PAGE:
Strangers in Paradise (Book 2)

The second pocket book in Terry Moore’s Strangers in Paradise series is more action-packed, more fanciful, and, on the whole, more complicated than his previous installment. It begins with a dream sequence (or is it?) in which Francine imagines another life for herself, one of marriage and motherhood and frumpiness—in short, a life far different from the one she is living with Katchoo. She awakens ten years younger, crammed into a tiny apartment with her best friend (and maybe more), pretty much in the same uncertain position we last saw her in. Everything seems back to normal, although Francine and Katchoo, unable to touch the 850,000 dollars in the bank, are struggling to get by. Francine gets a job working for an advertising agency and, due to a wardrobe mishap, unwittingly winds up the spokesmodel for a condom campaign; Katchoo spends her days painting, or trying to—if only David would comply with her request that he pose nude! The fun and games abruptly end, however, when Darcy Parker, Katchoo’s ex-lover and a criminal mastermind (not to mention David’s sister) reemerges, this time with her eyes on the White House.

Soon everyone is ensnared in Darcy’s various plots. David’s presence on her lush estate lures Katchoo back, and into her old ways. Francine, desperate to get in touch with her best friend, starts piecing together the widespread evidence of Darcy’s machinations. Things look bleak, with the entire political system implicated, but the book reaches a fairly quick resolution (indeed, the last hundred pages are unrelated Strangers in Paradise comics). I was disappointed that such a large, almost unwieldy, story line was resolved so quickly, but perhaps, as with the first book, this one will have its various threads revisited in later installments. Many of the ideas were good, such as Darcy’s D.U.C.K.s (Deep Underground Capability), a term which applies to those girls who infiltrated their target’s lives from the most unexpected angles. I can’t imagine that we have seen the last of this behavior, as almost everyone in this series seems to harbor a dark secret.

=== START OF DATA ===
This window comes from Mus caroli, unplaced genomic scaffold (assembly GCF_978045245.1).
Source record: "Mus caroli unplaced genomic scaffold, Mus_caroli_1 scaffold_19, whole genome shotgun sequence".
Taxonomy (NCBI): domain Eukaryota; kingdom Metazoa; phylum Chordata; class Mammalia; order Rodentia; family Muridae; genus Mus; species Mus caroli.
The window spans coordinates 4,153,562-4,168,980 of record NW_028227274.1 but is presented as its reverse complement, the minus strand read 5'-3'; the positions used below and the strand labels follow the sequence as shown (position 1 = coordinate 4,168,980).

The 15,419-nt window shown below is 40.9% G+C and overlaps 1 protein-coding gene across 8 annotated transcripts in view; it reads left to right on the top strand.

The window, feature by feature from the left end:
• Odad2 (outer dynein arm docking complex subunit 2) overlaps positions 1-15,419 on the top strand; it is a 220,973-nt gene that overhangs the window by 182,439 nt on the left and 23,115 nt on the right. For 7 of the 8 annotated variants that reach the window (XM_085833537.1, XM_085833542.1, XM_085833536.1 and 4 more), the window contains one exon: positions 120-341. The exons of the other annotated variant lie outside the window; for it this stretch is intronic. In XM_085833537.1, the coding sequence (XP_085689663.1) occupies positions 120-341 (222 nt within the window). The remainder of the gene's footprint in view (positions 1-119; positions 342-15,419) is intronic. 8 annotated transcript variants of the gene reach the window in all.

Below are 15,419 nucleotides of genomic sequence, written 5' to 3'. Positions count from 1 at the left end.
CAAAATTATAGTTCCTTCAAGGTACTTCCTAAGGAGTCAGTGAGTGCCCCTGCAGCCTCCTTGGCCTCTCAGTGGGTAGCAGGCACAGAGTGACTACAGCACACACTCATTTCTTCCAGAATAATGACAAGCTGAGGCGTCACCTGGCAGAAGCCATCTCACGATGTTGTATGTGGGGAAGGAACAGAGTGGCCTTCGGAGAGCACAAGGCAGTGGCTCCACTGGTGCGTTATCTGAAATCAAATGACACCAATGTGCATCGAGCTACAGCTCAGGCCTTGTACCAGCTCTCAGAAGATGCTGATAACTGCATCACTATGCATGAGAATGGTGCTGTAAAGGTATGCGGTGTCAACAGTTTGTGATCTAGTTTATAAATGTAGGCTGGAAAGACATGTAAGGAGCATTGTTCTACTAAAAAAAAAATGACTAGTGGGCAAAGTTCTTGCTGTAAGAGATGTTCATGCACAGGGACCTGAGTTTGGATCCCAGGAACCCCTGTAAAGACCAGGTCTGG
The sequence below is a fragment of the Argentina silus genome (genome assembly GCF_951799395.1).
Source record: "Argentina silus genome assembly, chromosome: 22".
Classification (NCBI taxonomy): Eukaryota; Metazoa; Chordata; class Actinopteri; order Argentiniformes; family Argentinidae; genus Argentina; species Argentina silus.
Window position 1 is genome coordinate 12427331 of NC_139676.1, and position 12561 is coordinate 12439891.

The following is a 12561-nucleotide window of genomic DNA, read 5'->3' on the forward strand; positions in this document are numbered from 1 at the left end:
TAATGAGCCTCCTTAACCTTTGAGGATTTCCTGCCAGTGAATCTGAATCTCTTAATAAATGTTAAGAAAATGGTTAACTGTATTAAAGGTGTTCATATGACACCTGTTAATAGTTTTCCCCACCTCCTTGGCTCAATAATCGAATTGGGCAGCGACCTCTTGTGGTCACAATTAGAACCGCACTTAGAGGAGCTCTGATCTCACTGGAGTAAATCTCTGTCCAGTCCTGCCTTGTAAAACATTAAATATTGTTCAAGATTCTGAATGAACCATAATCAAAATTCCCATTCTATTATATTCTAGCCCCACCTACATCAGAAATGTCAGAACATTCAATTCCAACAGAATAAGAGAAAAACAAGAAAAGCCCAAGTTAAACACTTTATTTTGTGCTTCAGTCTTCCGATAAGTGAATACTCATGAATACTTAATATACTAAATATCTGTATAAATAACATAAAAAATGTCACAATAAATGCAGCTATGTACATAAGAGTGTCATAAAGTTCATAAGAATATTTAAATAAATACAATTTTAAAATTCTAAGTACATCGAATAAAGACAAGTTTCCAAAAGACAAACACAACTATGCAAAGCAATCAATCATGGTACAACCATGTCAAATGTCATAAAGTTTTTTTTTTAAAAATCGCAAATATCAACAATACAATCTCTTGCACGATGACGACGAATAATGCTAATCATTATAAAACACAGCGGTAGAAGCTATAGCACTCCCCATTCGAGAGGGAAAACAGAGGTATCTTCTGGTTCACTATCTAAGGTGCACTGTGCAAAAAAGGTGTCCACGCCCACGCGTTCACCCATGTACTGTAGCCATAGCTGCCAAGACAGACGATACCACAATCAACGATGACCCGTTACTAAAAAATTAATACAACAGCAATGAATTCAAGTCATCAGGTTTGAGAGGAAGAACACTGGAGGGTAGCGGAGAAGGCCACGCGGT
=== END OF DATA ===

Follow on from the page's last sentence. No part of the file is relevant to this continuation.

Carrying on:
I also liked how this book gave even further insight into Katchoo’s previous life, which is always interesting, and certainly helps to explain even who Katchoo is in the present. My only complaint is that there is no equality in the main characters’ backstories: while we have learned plenty about why Katchoo left home and what she did while she was away, we still know relatively little about David, for example. He is a mystery to both us and the other characters. I am assuming this will be resolved in later books, so I will hold off on any criticism. Still, it would be nice just to have some straightforward flashbacks or flashforwards: I’m still confused as to whether the peek at Francine 10 years older was a dream or not.

Of course, some of these stylistic choices no doubt represent the appeal of Moore’s work. He can craft a complex narrative and employ interesting storytelling techniques, furthering the plot in endlessly inventive ways. If anything, his skills have only grown since the last book. That makes this latest book more impressive, as well as more frustrating. Particularly for someone who doesn’t read a lot of comics, it is difficult to know how to interpret the rapidly shifting frames that jump across time and space. It is often disorienting…but it is hard to know whether that disorientation is universal to everyone. As with the last book, however, I am interested in seeing these characters again. And so, I look forward to the next installment, to see where Katchoo, Francine, and David end up.

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Strangers in Paradise (Book 1)